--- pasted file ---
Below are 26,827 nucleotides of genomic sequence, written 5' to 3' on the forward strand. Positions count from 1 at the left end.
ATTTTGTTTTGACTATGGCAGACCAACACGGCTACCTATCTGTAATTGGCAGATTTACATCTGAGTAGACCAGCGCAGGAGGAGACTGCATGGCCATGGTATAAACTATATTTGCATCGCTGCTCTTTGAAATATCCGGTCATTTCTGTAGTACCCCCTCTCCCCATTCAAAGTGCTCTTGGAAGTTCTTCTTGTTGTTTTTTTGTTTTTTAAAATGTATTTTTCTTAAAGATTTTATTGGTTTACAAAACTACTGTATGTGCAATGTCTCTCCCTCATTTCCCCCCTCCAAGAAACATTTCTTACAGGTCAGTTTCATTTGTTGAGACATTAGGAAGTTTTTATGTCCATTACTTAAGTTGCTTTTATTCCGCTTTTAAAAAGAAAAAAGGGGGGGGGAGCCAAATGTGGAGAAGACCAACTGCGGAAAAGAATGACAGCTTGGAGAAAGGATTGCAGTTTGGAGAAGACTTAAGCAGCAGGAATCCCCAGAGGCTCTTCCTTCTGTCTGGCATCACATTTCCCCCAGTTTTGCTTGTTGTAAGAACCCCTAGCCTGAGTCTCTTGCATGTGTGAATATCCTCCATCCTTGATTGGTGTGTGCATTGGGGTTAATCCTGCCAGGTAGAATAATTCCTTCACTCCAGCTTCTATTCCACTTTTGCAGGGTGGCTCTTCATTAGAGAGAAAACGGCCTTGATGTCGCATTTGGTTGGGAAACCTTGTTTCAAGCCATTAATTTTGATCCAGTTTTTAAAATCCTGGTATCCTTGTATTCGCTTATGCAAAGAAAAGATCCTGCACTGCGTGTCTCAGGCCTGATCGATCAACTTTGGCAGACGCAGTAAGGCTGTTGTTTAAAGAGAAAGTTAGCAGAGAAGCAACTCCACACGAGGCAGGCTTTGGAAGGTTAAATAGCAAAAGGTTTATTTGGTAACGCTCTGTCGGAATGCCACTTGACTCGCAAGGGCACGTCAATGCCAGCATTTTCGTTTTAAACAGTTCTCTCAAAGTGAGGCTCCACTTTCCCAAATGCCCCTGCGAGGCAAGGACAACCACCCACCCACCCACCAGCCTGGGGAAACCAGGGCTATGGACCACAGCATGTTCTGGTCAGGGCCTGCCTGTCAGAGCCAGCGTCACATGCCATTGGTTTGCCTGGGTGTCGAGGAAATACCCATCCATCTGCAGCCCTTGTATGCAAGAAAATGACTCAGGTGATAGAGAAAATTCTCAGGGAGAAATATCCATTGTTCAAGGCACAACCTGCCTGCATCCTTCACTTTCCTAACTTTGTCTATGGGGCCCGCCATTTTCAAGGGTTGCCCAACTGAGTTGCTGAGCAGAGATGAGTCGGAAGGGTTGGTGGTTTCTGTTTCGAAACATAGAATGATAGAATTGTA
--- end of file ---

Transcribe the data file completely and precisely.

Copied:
Below are 26,827 nucleotides of genomic sequence, written 5' to 3' on the forward strand. Positions count from 1 at the left end.
ATTTTGTTTTGACTATGGCAGACCAACACGGCTACCTATCTGTAATTGGCAGATTTACATCTGAGTAGACCAGCGCAGGAGGAGACTGCATGGCCATGGTATAAACTATATTTGCATCGCTGCTCTTTGAAATATCCGGTCATTTCTGTAGTACCCCCTCTCCCCATTCAAAGTGCTCTTGGAAGTTCTTCTTGTTGTTTTTTTGTTTTTTAAAATGTATTTTTCTTAAAGATTTTATTGGTTTACAAAACTACTGTATGTGCAATGTCTCTCCCTCATTTCCCCCCTCCAAGAAACATTTCTTACAGGTCAGTTTCATTTGTTGAGACATTAGGAAGTTTTTATGTCCATTACTTAAGTTGCTTTTATTCCGCTTTTAAAAAGAAAAAAGGGGGGGGGAGCCAAATGTGGAGAAGACCAACTGCGGAAAAGAATGACAGCTTGGAGAAAGGATTGCAGTTTGGAGAAGACTTAAGCAGCAGGAATCCCCAGAGGCTCTTCCTTCTGTCTGGCATCACATTTCCCCCAGTTTTGCTTGTTGTAAGAACCCCTAGCCTGAGTCTCTTGCATGTGTGAATATCCTCCATCCTTGATTGGTGTGTGCATTGGGGTTAATCCTGCCAGGTAGAATAATTCCTTCACTCCAGCTTCTATTCCACTTTTGCAGGGTGGCTCTTCATTAGAGAGAAAACGGCCTTGATGTCGCATTTGGTTGGGAAACCTTGTTTCAAGCCATTAATTTTGATCCAGTTTTTAAAATCCTGGTATCCTTGTATTCGCTTATGCAAAGAAAAGATCCTGCACTGCGTGTCTCAGGCCTGATCGATCAACTTTGGCAGACGCAGTAAGGCTGTTGTTTAAAGAGAAAGTTAGCAGAGAAGCAACTCCACACGAGGCAGGCTTTGGAAGGTTAAATAGCAAAAGGTTTATTTGGTAACGCTCTGTCGGAATGCCACTTGACTCGCAAGGGCACGTCAATGCCAGCATTTTCGTTTTAAACAGTTCTCTCAAAGTGAGGCTCCACTTTCCCAAATGCCCCTGCGAGGCAAGGACAACCACCCACCCACCCACCAGCCTGGGGAAACCAGGGCTATGGACCACAGCATGTTCTGGTCAGGGCCTGCCTGTCAGAGCCAGCGTCACATGCCATTGGTTTGCCTGGGTGTCGAGGAAATACCCATCCATCTGCAGCCCTTGTATGCAAGAAAATGACTCAGGTGATAGAGAAAATTCTCAGGGAGAAATATCCATTGTTCAAGGCACAACCTGCCTGCATCCTTCACTTTCCTAACTTTGTCTATGGGGCCCGCCATTTTCAAGGGTTGCCCAACTGAGTTGCTGAGCAGAGATGAGTCGGAAGGGTTGGTGGTTTCTGTTTCGAAACATAGAATGATAGAATTGTA